India makes $10B bid to grow local semiconductor industry to serve – and challenge – the world

Which isn't a lot – a single fab can cost more than the entire subsidy pool. India wants four built soon

India has unveiled a $10 billion subsidy scheme designed to lure semiconductor manufacturers to its shores.

The India Semiconductor Mission (ISM) targets entities seeking to establish "Silicon Semiconductor Fabs, Display Fabs, Compound Semiconductors/Silicon Photonics/Sensors (including MEMS) Fabs, Semiconductor Packaging (ATMP/OSAT), Semiconductor Design."

The Rs.76000 crore ($9.96B) Mission offers construction subsidies for organisations willing to build the above in India. Fabs and design initiatives can receive up to 50 per cent subsidies for their activities. Other semiconductor industries will receive smaller rebates.

India's subsidies may not buy it a lot. Samsung is spending $17 billion on a single fab in Texas, Intel has commenced a $20 billion expansion of its Arizona facilities, and TSMC has flagged capital expenditure approaching $100 billion to expand its manufacturing capacity.

The scheme nonetheless envisages attracting at least two greenfield semiconductor fabs and two display fabs in the country, 15 semiconductor packaging facilities, and assistance to 100 domestic semiconductor design companies, of which 20 are expected to achieve annual revenue of $200 million in the next five years.

Meanwhile, in Malaysia, Intel might be up to something. Or not Malaysia this week also made a bid for its slice of the semiconductor market with the chief minister of the state of Penang, Chow Kon Yeow, announcing on Twitter that Intel would spend $7 billion on a semiconductor packaging facility in his jurisdiction.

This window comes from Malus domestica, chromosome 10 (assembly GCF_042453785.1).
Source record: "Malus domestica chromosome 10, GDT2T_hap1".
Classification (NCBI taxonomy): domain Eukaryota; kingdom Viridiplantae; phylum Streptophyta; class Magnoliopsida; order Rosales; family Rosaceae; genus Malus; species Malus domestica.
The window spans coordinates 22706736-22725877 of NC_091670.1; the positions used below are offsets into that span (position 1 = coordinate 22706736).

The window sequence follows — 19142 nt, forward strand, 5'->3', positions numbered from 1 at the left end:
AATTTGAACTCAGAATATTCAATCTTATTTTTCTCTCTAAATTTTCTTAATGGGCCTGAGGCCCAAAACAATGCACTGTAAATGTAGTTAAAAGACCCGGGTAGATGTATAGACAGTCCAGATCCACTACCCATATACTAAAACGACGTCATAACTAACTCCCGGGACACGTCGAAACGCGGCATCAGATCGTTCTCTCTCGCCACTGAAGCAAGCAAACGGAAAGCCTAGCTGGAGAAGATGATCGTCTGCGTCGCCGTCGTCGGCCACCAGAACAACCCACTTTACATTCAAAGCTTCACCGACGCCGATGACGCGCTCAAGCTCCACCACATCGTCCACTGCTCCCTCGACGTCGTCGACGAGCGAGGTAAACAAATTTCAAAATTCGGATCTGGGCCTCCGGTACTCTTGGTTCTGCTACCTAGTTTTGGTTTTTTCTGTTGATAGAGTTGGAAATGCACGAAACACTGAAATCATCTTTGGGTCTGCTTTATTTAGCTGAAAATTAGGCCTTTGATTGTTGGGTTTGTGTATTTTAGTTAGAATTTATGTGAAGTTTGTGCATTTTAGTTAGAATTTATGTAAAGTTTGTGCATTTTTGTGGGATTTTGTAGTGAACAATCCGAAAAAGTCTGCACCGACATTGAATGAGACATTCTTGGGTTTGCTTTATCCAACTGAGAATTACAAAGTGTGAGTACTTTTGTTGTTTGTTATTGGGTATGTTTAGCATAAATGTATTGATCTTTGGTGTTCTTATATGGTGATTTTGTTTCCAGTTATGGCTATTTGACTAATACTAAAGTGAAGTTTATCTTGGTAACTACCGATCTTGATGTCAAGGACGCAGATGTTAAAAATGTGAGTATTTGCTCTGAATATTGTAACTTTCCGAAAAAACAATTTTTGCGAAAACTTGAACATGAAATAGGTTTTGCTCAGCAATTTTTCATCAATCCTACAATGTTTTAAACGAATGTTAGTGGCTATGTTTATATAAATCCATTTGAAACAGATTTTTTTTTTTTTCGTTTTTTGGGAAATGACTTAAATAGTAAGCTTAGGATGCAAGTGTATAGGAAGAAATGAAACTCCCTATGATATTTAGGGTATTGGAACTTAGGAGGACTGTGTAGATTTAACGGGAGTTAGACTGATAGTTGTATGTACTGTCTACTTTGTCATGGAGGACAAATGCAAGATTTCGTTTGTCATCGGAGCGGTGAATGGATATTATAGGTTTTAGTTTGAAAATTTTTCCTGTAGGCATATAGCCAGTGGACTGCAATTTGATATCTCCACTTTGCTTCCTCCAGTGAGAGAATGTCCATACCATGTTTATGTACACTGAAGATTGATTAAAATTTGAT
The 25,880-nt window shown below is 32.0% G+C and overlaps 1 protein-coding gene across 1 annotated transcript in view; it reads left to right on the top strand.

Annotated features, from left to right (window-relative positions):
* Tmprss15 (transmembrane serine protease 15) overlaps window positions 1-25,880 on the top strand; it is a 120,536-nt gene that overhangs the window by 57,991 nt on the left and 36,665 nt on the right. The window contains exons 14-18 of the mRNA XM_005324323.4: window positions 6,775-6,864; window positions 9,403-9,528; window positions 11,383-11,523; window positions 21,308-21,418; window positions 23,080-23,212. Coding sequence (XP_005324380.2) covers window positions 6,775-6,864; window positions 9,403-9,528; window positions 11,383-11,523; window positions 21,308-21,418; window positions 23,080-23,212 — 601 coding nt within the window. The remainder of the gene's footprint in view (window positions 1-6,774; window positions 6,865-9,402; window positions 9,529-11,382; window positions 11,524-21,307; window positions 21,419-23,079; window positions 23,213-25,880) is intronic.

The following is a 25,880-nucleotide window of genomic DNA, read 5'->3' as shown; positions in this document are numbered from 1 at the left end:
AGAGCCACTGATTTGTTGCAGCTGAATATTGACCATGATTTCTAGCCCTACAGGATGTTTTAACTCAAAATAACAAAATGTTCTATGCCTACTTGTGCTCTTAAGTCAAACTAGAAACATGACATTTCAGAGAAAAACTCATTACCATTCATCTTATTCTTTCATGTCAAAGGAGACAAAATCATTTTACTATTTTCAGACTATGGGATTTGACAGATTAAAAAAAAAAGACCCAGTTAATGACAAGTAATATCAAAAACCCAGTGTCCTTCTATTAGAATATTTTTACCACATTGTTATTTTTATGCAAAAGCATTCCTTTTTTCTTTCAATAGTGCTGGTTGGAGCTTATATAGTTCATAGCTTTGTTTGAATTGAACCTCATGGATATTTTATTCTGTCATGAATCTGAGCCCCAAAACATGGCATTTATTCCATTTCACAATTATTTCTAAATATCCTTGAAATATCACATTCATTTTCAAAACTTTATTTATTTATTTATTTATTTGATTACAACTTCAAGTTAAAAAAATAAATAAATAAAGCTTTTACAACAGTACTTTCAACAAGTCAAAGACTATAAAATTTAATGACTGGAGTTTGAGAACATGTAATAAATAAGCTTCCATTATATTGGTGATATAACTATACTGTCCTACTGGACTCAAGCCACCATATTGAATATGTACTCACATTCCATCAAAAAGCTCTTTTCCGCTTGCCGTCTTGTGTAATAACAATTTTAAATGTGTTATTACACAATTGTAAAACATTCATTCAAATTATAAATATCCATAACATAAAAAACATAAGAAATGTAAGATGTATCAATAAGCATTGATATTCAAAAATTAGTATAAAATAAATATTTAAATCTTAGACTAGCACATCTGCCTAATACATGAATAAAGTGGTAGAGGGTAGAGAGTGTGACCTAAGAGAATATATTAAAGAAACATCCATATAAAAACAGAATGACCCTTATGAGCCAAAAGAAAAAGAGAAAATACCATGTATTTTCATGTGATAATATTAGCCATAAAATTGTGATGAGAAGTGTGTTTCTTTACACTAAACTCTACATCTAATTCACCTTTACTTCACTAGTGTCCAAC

Yeow linked to one of many stories indicating that media had received an invitation had been issued to a December 15 event at which Intel CEO Pat Gelsinger would appear in Malaysia to announce the facility.

The Register checked with journos we know in Malaysia – none had received the invitation. And Intel told us no event or announcement was planned in Malaysia. Nor has Chipzilla made any announcement at the time of writing.

Again those targets seem brave, as India does not currently possess an enormous pool of silicon design talent and recent domestic silicon designs include modest RISC-V processors built on a 180-nanometre process. While India has shown it can quickly grow services industries – and has a renowned technical education sector – there's a lot of work required to become a player.

Indian prime minister Narendra Modi said the new scheme furthers the nation's "Aatmanirbhar Bharat" self-sufficiency plan and will "position India as global hub for electronics manufacturing with semiconductors as the foundational building block". ®

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